Business and Government in the Global Marketplace / Edition 7 available in Paperback
Murray L. Weidenbaum runs the Weidenbaum Center on the Economy, Government, and Public Policy on the Washington University campus in St. Louis. His work in the Center makes him privy to the latest statistics and information on economic issues in the news today and his experience in the private and public sectors gives him an insider's view of business and government policies. This Seventh Edition examines the latest critical changes in business and government from both perspectives.
What's New in the Seventh Edition
- New section on global warming (Chapter 4)
- Revised section on the California electric utilities experience (Chapter 7)
- New chapter on terrorism and business (Chapter 9)
- New section on globalization (Chapter 11)
- New section on WTO and labor and environmental standards (Chapter 12)
- New chapter on global aspects of energy policy (Chapter 13)
- New section on taxing e-commerce (Chapter 16)
- Full revision of the chapter on corporate governance with new section on Enron (Chapter 20)
|Edition description:||Seventh Edition|
|Product dimensions:||6.00(w) x 1.25(h) x 9.00(d)|
About the Author
Murray L. Weidenbaum holds the Mallinckrodt Distinguished University Professorship at Washington University in St. Louis, where he also serves as honorary chairman of the university's Weidenbaum Center on the Economy, Government, and Public Policy (founded as the Center for the Study of American Business). For 25 years, he has been teaching a popular course on business and government.
In 1981-1982, Dr. Weidenbaum served as President Reagan's first Chairman of the Council of Economic Advisers. In that capacity, he played a major role in formulating the economic policy of the Reagan administration and was a major spokesman for that administration on economic and business issues, both domestic and international. In 1999-2000, he chaired the Congressional Commission on the Trade Deficit.
Dr. Weidenbaum has held a variety of business, government, and academic positions. He was the first Assistant Secretary of the Treasury for Economic Policy and served earlier as Fiscal Economist in the U.S. Bureau of the Budget and as the Corporate Economist at the Boeing Company. He has been a member of the board of directors of corporations ranging from Fortune 100 giants to small service companies.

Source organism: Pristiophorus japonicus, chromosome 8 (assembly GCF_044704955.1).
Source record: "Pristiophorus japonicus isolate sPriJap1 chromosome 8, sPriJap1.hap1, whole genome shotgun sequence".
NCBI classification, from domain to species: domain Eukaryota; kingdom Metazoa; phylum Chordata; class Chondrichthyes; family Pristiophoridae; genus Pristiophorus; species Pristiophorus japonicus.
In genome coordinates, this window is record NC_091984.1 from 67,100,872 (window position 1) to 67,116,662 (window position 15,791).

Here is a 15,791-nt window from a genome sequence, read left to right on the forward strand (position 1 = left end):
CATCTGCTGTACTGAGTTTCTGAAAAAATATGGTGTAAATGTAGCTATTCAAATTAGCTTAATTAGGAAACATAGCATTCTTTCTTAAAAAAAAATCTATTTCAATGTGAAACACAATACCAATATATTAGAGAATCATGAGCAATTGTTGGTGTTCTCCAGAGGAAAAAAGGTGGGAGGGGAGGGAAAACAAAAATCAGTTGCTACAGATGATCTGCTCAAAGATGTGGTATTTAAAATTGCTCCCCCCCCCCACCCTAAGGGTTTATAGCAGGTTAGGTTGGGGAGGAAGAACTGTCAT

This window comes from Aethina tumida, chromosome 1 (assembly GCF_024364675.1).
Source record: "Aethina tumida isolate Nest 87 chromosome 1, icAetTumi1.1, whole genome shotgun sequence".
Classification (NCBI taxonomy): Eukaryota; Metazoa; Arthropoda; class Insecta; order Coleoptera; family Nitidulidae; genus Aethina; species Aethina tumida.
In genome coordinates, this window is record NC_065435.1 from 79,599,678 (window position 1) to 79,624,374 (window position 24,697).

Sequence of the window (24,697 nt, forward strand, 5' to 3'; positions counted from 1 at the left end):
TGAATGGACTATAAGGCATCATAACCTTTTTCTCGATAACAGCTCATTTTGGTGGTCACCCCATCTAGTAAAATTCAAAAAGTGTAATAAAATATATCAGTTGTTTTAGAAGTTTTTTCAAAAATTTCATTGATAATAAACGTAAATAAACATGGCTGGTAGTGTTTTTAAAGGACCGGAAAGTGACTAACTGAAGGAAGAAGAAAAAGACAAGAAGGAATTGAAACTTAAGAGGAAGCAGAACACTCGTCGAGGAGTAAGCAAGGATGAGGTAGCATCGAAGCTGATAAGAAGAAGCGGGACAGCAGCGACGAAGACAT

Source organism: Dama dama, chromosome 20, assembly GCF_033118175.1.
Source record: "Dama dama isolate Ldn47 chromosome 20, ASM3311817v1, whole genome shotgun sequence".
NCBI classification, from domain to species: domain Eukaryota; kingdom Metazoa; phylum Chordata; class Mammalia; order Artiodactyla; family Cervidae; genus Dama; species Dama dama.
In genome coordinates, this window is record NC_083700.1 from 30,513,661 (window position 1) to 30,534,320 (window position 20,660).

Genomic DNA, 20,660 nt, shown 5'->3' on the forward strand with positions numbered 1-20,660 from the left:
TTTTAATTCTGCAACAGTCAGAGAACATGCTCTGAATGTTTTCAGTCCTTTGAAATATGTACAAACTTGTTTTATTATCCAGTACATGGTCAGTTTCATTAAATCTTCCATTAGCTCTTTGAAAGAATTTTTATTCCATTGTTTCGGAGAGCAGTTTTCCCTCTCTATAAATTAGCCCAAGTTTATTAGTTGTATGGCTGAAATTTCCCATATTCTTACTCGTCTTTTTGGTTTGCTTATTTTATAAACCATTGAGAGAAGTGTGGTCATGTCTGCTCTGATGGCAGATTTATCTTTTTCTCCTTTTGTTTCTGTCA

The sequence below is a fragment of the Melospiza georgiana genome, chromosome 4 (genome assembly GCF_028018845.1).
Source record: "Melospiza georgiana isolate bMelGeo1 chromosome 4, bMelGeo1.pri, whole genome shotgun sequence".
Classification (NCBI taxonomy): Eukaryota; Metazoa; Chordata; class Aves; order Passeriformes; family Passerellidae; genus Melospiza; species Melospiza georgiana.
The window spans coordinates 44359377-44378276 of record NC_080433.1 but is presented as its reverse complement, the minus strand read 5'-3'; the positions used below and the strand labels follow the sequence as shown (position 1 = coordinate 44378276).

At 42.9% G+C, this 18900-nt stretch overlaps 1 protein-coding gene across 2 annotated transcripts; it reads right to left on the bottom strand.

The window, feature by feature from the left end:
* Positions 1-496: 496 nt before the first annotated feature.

Dr. Weidenbaum is known for his research on business-government issues, taxes, regulation, and international trade. He is the author of seven books and has written several hundred articles in publications ranging from the American Economic Review to the New York Times.
Dr. Weidenbaum received his Ph.D. from Princeton University. He has received the Distinguished Writers Award from the Center for Strategic and International Studies, the Alexander Hamilton Medal "in recognition of distinguished leadership in the Department of the Treasury," the Leavey Prize for excellence in private enterprise education from the Freedoms Foundation, and the Adam Smith Award from the Association of Private Enterprise Education. In 1992, the Association of American Publishers honored Dr. Weidenbaum as author of the economics book of the year. In 1997, he was a finalist in the global competition for business book of the year.
Read an Excerpt
Public policyespecially as shaped by a host of government and interest group interactionsis a pervasive influence on the business firm. This book analyzes both sides of that relationship, covering the many ways in which government policy affects the activities of the modern corporation and the various responses on the part of business.